Ambassador Rawson, who by the way -- as I think you know -- has just done an incredible and very courageous job organizing these convoys. He remains in Bujumbura now where he is overseeing some of the operations relating to Americans who might still be in Rwanda.
The Embassy has been in contact with all the Americans who were known to be in Rwanda. As some of you know, not all of them have chosen to leave the country. There are some who were attached to various U.N. agencies of the ICRC, and they are going to be included in any evacuation plans that those organizations conducted.
There are some who have not been able to work out a way to get to a collection point for convoys. There are about eight Americans who are outside of Kigali in a rural part of Rwanda. We're trying to figure out an appropriate evacuation route for them. There may be several other Americans who are in isolated places around the country who either have chosen not to leave yet or who are making plans.
To our knowledge at this point, all the Americans who are in Rwanda -- and we're talking about a fairly small number -- they are safe. We have been able to have contact with most of them, if not all of them.
Q On Rwanda: Does the United States, as the world's only superpower, have the responsibility to lead any sort of international effort to restore order to Rwanda?
MR. McCURRY: There is a United Nations. As a participant in the United Nations, we work cooperatively with other members of the world community. In the peacekeeping effort, UNAMIR, through our support -- it is largely, I think, Bangladesh and Belgium which have provided most of the forces that have been attached to that operation.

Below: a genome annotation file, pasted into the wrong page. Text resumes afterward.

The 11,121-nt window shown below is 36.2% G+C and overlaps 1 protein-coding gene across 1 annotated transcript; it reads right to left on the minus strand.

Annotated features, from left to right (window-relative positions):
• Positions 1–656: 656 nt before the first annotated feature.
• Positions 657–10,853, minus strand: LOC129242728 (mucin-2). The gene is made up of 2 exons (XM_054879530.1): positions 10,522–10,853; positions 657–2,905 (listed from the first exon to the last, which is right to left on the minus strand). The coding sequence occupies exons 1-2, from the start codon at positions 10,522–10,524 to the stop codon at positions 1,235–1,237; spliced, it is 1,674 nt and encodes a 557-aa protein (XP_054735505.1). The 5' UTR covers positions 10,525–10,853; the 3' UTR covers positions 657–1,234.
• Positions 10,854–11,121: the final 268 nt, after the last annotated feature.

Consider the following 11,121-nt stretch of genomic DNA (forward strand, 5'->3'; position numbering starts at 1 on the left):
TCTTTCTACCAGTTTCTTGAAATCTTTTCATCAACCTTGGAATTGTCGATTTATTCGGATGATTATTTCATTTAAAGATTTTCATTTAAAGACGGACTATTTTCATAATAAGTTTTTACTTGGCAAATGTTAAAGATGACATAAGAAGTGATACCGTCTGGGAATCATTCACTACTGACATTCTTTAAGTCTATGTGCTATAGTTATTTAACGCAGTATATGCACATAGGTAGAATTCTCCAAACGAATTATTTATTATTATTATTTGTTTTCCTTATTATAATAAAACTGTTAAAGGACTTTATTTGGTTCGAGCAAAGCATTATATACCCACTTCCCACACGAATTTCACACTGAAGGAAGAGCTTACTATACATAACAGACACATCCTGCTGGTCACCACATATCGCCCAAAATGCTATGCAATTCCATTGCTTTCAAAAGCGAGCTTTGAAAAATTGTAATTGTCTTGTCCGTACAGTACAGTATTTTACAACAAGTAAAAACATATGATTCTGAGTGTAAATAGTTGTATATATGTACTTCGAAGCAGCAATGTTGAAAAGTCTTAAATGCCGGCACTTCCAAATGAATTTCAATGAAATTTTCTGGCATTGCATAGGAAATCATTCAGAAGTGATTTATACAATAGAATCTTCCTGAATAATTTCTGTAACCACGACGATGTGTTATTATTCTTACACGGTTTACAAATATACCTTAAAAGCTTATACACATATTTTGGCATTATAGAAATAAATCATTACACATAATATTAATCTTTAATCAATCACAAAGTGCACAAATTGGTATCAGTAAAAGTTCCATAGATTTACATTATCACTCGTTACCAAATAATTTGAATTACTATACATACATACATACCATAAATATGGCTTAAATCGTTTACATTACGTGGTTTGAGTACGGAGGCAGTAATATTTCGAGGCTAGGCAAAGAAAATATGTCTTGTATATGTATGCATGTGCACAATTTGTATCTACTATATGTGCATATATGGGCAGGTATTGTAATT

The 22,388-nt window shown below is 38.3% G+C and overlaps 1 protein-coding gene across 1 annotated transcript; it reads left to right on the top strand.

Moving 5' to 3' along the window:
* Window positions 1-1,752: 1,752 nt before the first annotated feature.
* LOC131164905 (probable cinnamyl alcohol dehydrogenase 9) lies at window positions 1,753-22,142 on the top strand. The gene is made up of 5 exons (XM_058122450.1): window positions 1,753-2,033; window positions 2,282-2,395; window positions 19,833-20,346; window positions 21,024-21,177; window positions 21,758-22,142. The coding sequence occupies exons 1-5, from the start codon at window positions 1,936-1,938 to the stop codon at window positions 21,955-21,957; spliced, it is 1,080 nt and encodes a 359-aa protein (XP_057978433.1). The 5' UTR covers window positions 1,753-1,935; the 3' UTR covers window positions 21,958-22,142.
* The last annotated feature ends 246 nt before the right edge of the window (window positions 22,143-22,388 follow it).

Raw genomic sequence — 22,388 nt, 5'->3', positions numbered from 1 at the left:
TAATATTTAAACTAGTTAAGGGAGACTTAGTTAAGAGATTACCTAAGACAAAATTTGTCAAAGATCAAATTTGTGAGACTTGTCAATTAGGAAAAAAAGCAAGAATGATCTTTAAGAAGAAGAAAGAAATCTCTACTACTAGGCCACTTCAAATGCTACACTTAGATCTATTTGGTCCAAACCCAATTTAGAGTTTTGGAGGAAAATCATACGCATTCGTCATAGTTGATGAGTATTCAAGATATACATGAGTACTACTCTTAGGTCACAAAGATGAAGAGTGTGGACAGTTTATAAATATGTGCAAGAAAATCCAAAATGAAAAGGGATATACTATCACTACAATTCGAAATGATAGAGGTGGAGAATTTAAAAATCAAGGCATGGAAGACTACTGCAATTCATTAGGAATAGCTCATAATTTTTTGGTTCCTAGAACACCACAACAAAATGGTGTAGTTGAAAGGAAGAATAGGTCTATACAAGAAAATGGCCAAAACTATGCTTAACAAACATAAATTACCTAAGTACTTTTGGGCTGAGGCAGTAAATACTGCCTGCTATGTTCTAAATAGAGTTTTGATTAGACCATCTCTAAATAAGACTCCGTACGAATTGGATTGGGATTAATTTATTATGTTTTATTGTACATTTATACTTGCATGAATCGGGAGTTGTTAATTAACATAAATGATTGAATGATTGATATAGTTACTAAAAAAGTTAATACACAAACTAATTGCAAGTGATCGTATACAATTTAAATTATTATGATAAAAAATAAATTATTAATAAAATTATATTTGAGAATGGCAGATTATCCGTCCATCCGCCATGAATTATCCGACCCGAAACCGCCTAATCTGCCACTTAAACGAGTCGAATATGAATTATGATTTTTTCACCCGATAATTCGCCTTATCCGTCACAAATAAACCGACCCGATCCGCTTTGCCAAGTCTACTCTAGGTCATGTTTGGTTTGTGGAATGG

As you probably know, that operation itself has been endangered in some of the fighting recently, and there have been deaths of U.N. peacekeepers there. So it is a situation, I think, as you've heard from Madeleine Albright, our U.N. Ambassador, that will be under review at the United Nations. That's appropriately the place where that discussion will occur.
Q With all due respect, the question was, does the United States have the responsibility to lead an effort to try to restore order? Not that we're part of the great world of nations at the U.N.
MR. McCURRY: I think the United States has a responsibility to work cooperatively within the United Nations, and we certainly lead within the United Nations on a variety of peacekeeping efforts, and that's where that issue will be addressed.
Any other questions? Mary.
Q To follow on that question: What's the position the United States is taking? There's some debate, as you know, at the U.N. Security Council about should you just pull out UNAMIR and say, obviously, there's no point in a peacekeeping mission being there. What position has the U.S. taken on that?
MR. McCURRY: It's very clear from the events of the last several days that the U.N. mission that was in Rwanda cannot operate effectively because it was under attack at various points in the last couple of days. But the status of that mission and what it might do and how it might proceed in the future is something that will be under discussion at the United Nations.
Q I know, but I was asking what the U.S. position is?
MR. McCURRY: We'll be discussing it at the United Nations.
(Press briefing concluded at 3:05 p.m.)